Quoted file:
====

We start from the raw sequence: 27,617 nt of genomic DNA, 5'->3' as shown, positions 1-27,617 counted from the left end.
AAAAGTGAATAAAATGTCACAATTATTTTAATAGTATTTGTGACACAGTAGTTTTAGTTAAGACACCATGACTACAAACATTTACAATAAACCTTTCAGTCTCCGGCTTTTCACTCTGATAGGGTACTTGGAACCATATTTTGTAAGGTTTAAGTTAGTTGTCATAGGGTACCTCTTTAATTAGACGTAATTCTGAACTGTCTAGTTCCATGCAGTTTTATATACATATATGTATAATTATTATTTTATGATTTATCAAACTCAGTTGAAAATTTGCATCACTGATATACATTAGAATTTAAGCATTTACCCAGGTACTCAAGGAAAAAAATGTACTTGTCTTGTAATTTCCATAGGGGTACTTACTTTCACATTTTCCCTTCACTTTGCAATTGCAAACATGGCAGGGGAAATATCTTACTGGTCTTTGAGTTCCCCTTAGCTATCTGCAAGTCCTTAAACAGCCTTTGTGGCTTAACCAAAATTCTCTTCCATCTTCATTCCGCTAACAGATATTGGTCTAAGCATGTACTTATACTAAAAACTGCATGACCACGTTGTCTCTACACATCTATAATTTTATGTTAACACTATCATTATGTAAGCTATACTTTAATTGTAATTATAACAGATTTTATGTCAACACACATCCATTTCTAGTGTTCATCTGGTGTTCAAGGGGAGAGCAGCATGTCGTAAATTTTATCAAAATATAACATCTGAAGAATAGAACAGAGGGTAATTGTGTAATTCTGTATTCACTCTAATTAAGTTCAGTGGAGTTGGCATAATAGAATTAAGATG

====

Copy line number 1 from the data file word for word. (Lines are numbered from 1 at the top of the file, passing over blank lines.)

We start from the raw sequence: 27,617 nt of genomic DNA, 5'->3' as shown, positions 1-27,617 counted from the left end.